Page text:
This book informs students and scholars of early childhood education about the vital influences that imagination in preschool education has exerted upon the lives of various populations. It explores the deeper imaginations of scholars of philosophy and theory, and describes how their work has found its way into present-day classroom practices. The imagination of early philosophers, writers, and teachers, like Aesop, Plato, Socrates, Rousseau, and Locke, are considered in terms of how they affected the theories of Comenius, Oberlin, Pestalozzi, Froebel, Montessori, Freud, Piaget, and Erikson. These thinkers are integrated throughout the text in their proper historical and philosophical periods.
A steady stream of white poor from Europe, and blacks from southern plantations, created an overwhelming poverty population in our cities in the late 1800s and early 1900s. Newly transplanted families were aided by kindergarten philanthropists who contributed and raised funds for nursery schools and food programs in settlement houses. These neighborhood centers, first imagined by Jacob Riis and Jane Addams, were copied by various community institutions including churches and soon gave shelter to the first kindergartens and nursery schools. Childcare for poor immigrant families was championed by people like the Peabody sisters, Susan Blow, Horace Mann, Ralph Waldo Emerson, Lucy Wheelock, William T. Harris, Maria Kraus-Boelte, Matilda Kriege, Henry Barnard, and Pauline Agassiz Shaw, just to name a few. This book also reports on the work of Itard and Sicard, who inspired Maria Montessori in their dedicated work with children of the impoverished and learning disabled. An extensive reference list is provided for advanced scholarly exploration.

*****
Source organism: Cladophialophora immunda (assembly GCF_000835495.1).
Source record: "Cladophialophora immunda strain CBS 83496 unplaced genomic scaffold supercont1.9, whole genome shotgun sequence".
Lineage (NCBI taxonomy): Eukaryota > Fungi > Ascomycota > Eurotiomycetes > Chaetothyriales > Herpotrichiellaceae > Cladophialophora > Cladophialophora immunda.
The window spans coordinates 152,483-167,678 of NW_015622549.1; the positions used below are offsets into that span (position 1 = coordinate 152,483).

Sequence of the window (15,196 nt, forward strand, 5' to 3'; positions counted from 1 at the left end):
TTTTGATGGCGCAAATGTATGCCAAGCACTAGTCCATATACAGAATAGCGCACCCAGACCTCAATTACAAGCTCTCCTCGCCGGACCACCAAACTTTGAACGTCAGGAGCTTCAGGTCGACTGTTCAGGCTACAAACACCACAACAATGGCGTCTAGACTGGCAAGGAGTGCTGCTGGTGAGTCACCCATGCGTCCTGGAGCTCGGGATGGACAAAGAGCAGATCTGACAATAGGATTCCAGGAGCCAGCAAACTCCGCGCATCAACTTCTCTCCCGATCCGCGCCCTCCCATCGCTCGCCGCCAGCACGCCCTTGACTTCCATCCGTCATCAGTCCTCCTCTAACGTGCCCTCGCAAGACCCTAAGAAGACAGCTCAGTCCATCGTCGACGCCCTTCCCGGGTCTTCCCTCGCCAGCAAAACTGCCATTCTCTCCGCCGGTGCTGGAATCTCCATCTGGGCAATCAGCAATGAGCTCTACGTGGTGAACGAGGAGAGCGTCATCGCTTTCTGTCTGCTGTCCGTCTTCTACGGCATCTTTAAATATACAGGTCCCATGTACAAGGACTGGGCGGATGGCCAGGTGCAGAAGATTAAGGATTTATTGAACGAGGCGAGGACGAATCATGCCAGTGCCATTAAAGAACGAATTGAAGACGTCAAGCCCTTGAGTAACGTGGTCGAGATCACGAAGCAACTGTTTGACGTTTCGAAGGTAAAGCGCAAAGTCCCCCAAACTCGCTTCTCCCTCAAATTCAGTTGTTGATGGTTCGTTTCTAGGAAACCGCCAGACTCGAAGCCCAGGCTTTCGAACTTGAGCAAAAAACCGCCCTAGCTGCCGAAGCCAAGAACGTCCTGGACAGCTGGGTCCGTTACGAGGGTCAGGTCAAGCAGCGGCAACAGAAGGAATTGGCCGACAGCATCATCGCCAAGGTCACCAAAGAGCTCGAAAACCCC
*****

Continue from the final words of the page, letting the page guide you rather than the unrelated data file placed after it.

About the Author
HARRY MORGAN is Professor of Early Childhood Education at the State University of West Georgia. He is the author of Historical Perspectives on the Education of Black Children (Greenwood 1995) and Cognitive Styles of Classroom Learning (Greenwood 1997).
Table of Contents
The Imagination of Literature